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OTHER EXISTING CONSTRUCTION DEFECTS EVIDENT – The original foundation wall was buried and the new foundation wall was constructed on the existing basement slab. Effectively, this did create a buried water reservoir for the ground water to pool in and penetrate the new foundation at the slab level. The basement slab should have been broken out and new footings poured.

INTERIOR PERIMETER DRAIN PIPE – The basement slab was cut out approximately 18 inches around the perimeter of the interior foundation wall where the new foundation wall was constructed on the existing basement slab. The void was dug out about 2 feet down, ¾ crushed gravel was added as a base; solid perforated drain pipe was installed and covered over with more crushed gravel. The slab was repaired and the new drain pipe was routed out into the field as well.

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These repairs that cost $50,000 were only a fraction of the total cost because the completely finished basement had to be gutted and restored in order to eliminate mold, mildew, rodent infiltration. This will be the subject of a future issue. All too often we find that a band aid repair or the cutting of corners to reduce costs has been applied. The work that was performed for this remediation was well beyond minimum code requirements. This work would not have been necessary if, for an additional $5,000, the basement slab and the footings had at the time of original construction been raised above the water table due to the location being next to a creek. The remediation work was required because the basement was below the normal water table as well as being below the creek bed level.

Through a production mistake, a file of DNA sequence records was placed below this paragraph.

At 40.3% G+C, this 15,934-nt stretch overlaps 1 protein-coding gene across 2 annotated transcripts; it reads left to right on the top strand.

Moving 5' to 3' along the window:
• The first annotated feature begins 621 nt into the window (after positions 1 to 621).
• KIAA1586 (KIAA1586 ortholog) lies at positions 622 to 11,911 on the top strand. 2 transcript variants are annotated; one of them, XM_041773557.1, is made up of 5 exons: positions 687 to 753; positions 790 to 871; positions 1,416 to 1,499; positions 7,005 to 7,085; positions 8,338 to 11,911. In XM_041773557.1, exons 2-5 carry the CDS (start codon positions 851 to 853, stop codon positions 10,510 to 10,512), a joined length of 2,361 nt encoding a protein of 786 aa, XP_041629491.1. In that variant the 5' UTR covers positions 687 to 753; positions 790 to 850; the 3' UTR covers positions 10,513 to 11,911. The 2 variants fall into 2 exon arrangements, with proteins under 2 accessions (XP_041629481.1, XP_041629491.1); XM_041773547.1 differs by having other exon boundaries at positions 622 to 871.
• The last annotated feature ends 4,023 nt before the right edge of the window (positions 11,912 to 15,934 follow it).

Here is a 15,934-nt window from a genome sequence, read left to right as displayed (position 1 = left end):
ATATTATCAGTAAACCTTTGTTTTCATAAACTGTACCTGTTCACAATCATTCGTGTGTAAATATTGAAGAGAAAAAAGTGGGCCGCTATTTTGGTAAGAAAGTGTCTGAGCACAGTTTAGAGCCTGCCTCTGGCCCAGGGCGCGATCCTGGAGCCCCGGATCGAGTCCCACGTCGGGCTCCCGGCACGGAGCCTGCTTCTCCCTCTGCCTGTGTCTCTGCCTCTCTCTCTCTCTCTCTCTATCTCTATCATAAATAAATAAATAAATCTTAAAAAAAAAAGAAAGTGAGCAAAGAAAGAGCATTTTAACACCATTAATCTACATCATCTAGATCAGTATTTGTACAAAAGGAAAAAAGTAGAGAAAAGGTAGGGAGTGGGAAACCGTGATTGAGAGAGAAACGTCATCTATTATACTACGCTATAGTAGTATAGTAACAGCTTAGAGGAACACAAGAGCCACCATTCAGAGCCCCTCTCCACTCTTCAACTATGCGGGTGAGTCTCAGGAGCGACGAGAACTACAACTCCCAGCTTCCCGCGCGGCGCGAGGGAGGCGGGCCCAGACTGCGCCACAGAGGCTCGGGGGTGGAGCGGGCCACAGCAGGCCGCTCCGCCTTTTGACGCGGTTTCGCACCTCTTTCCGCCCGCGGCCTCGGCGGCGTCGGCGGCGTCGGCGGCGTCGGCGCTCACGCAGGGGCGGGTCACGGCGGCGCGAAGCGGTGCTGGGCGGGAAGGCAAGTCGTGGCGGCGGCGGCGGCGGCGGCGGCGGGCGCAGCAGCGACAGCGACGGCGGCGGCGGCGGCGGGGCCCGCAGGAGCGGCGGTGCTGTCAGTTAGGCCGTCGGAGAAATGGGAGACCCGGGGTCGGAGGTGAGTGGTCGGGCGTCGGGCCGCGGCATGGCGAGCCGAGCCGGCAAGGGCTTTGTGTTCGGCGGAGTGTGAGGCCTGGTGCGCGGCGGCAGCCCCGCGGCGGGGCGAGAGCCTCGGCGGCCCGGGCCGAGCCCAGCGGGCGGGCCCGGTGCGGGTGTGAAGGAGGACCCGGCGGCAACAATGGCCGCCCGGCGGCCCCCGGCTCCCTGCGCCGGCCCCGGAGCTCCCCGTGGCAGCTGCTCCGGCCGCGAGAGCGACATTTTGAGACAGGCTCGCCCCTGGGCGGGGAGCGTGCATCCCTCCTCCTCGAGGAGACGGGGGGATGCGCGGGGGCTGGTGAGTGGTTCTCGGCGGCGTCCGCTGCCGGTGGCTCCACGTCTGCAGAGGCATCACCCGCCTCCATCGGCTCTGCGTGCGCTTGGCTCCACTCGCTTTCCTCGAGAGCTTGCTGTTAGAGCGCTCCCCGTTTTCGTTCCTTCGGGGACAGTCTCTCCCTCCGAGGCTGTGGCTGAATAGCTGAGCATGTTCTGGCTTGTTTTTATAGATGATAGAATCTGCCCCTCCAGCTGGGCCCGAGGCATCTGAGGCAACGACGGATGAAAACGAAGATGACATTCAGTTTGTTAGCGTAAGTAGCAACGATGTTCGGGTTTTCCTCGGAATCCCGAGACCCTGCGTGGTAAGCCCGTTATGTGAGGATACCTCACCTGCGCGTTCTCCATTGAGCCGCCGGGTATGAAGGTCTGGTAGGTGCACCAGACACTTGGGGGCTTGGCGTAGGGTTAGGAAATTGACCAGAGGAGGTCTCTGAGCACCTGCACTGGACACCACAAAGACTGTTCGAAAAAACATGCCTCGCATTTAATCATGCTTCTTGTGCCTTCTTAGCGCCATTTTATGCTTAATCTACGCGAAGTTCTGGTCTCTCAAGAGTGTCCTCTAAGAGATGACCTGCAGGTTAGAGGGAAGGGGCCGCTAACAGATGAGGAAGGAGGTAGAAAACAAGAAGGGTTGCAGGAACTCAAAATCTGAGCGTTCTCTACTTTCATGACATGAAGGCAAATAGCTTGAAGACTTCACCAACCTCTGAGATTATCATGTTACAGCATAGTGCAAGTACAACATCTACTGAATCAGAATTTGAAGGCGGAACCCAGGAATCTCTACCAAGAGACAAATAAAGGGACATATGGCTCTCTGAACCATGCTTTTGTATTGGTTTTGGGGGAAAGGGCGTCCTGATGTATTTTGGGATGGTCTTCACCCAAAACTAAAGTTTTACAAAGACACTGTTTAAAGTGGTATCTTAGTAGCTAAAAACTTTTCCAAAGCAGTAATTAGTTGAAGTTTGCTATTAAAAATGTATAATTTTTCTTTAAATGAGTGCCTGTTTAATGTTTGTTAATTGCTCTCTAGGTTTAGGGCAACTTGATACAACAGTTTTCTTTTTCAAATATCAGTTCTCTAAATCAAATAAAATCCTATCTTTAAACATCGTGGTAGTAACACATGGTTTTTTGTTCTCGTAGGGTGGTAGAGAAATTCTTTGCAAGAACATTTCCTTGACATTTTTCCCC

WATER INGRESS EXPLAINED

Foundation cracks and/or inoperative weeping tile systems are the most common causes of basement leakage. Water which seeps into the basement at the base of the walls, at floor level, or through cracks in the floor, will usually indicate the weeping tile system is not working. Many homes constructed in the 1950’s-1960’s, have terracotta clay weeping tile, which over a period of years, can become plugged with clay or sand or crumble and as a result collapse, preventing the water from being carried away from the house. Homes built prior to 1950 almost never have any weeping tile system at all.